HDD: Toshiba DT01ACA300 3TB - 93.3%
RAM: Unknown V02D4LF8GB5285282400 2x8GB - 84.7%
MBD: Asus PRIME B350M-A
 

🤔😜

 

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I will also say that upgrading to a new PC was a lot less painful that I thought it would be.  I keep all my "data" on the D : drive (HDD) (pictures, music, etc).  So my weekly backup of of the D drive and "My Documents" covered my 99%.  Once I restored those, it just took a little time to re-install programs.  The only issue I ran into is that I can't find my Office 2013 license key.  So I'm just going to go with free OpenOffice instead.  

And it also reminded me of the humorous quote that's so true -- that the only purpose for Microsoft Edge is to download Chrome or Firefox. 

 

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Here we go.  I got a used GPU from ebay that's a few steps above my old one.  It was inexpensive, about $35 shipped.  Pretty good bang for the buck for an old cheapo such as myself. 

UserBenchmarks: Game 51%, Desk 93%, Work 58%
CPU: Intel Core i7-7700K - 93%
GPU: AMD R9 285 - 45.7%
SSD: Intel 600p Series NVMe PCIe M.2 512GB - 125.8%
HDD: WD Green 1TB (2009) - 50.4%
RAM: Kingston HyperX DDR4 2400 C12 4x8GB - 75.9%
MBD: Asus STRIX H270F GAMING

 

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Well, while my current 7 year old rig can still play most modern games at high to ultra settings at 1440p, the real issue is how long it takes to edit and render videos. I have a 4k camera but my PC just cannot handle trying to edit large 4k video on the fly. Scrubbing the video is next to impossible and I end up having to put the preview windows at very low resolutions. That sucks because I sometimes cannot see something that might be off in the video because the resolution isn't clear enough to see if in the preview. Also, all effects such as the fades cause the CPU to hit 100% for a seconds making it impossible to view such effects in the preview in real time. Most of the stuff I do or edit into the video, I don't even get to really see until I render them. 

Also the video card is not on the list of components to be changes. I really only have to change out the mother board, CPU and RAM as the old case and pretty much everything else I have can still be used. But damn..just getting a nice high end i7 with a modern motherboard and 16gb of medium speed DDR4 RAM is basically a grand. Eventually I would like to get an all different and smaller case as my Antec 902 is beast along with an nvME SSD as a new boot drive in place of my aging Intel 320 series SSD I've been using for like 4+ years now?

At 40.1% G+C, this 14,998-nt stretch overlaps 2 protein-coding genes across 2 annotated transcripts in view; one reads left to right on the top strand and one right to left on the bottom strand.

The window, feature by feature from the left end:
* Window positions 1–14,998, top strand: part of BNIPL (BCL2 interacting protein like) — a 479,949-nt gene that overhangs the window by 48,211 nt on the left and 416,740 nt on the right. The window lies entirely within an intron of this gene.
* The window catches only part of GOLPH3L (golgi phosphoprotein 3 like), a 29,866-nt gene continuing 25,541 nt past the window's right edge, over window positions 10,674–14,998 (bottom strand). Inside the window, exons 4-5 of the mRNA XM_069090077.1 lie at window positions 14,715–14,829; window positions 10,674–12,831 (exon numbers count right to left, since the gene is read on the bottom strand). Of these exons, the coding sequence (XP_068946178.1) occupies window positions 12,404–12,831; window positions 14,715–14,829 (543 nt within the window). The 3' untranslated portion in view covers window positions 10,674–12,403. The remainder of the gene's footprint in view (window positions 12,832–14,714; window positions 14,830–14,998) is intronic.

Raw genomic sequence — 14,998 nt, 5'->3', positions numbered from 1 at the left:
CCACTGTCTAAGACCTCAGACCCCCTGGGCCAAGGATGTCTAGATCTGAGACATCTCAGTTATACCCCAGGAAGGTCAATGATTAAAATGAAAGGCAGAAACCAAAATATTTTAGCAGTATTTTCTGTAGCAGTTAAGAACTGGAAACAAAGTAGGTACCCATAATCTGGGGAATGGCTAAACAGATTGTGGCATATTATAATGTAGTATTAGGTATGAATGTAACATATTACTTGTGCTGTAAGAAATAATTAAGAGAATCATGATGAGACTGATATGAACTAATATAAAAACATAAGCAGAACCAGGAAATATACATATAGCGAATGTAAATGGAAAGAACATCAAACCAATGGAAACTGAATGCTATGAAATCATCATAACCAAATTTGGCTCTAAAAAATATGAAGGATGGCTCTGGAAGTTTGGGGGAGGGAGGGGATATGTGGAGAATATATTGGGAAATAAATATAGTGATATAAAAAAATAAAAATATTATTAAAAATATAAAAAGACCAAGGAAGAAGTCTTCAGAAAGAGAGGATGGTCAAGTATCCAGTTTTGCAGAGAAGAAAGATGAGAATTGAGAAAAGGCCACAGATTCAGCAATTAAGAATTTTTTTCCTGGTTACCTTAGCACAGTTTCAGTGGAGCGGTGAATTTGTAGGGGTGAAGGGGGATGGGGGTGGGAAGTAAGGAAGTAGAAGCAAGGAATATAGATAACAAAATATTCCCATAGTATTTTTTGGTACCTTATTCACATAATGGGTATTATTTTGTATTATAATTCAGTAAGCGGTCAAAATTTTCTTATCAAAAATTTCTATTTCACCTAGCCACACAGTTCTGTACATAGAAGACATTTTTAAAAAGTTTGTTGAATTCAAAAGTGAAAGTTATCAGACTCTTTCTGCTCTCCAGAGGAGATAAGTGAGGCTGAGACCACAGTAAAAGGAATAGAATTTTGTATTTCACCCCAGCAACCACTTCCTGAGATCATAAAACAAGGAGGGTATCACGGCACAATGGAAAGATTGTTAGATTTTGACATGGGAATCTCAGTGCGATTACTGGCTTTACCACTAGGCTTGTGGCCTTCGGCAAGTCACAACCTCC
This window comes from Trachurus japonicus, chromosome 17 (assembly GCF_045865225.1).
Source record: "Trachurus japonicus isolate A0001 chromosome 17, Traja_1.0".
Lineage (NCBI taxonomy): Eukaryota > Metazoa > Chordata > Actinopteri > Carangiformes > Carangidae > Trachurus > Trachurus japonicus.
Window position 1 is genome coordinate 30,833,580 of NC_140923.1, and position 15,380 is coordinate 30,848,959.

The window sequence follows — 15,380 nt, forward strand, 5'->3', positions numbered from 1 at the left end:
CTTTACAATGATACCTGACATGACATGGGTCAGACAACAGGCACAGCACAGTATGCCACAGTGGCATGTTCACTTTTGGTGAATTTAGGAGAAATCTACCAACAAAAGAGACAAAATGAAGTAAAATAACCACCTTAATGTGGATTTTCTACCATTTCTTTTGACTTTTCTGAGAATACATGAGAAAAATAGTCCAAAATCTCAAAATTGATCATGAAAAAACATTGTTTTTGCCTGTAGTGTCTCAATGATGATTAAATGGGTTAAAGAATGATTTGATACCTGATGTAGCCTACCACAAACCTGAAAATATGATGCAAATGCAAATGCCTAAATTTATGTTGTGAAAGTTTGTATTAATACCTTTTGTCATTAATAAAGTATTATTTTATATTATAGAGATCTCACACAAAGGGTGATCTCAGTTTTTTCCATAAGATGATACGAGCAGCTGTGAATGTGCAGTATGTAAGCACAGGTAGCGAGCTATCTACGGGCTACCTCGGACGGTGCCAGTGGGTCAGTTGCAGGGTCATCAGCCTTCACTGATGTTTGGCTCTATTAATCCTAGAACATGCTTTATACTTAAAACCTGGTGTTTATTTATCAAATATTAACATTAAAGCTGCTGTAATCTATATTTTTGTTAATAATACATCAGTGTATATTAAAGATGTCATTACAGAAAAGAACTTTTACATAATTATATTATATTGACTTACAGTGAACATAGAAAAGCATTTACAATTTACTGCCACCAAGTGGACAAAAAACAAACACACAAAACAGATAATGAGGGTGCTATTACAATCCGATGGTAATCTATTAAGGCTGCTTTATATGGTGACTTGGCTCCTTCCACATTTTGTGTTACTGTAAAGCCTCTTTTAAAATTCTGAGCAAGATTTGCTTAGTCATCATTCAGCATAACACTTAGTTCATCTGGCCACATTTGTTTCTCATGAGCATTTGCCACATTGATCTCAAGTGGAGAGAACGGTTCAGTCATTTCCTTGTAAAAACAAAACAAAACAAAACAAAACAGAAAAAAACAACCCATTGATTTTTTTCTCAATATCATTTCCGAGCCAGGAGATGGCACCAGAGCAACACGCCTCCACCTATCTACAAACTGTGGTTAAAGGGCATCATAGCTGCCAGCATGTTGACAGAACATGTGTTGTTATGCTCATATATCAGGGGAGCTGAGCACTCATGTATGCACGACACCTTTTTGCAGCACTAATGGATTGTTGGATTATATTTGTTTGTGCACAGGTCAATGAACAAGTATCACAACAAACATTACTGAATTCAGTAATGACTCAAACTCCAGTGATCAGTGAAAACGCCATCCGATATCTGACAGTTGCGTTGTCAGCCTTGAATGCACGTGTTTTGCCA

I currently have a 1050w Corsair PSU in my PC..yes...that is 1,050watts and I know that is still usable. But it too is 7 years old and not nearly as efficient as a newer 850w gold rated one would be these days. And if I were to basically build an all new PC, then my youngest can have this current one that would still be faster than his 2 year old gaming laptop he now uses.

I know the newer AMD CPUs and chipsets seem to be wiping the floor with Intel these days, but I've never had very stable AMD setups in the past whereas all of my Intel based builds have been solid with this current one simply the best I've pieced together.

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A bit of computer theories I have learned over the decades of owning IBM clone PCs.  The type and amount of RAM can bottleneck any gaming PC if there is not enough of it (8 GB recommended these days) and if it is not fast enough.  It can really play hell with the motherboard's bus system.  I've also noticed that the three types of motherboards made now (AMD, nVidia, or Intel chipsets) work better if paired with matching GPUs.  AMD chipsets seem to work better with AMD graphics cards than with Intel or nVidia graphics cards.  I've also learned that most Intel GPUs, no matter what their job tasks are suppose to be for, are not as good as AMD or nVidia brands.  At least most of the ones I've had experiences with simply couldn't handle the load of games I've tried to play (Euro Trucking & American Trucking Simulators/Farming Simulator).  I still recommend AMD/ATi or nVidia over Intel in the graphics department any day.  Even a low class or older video card of those brands can make a difference and will allow those PCs to do some gaming.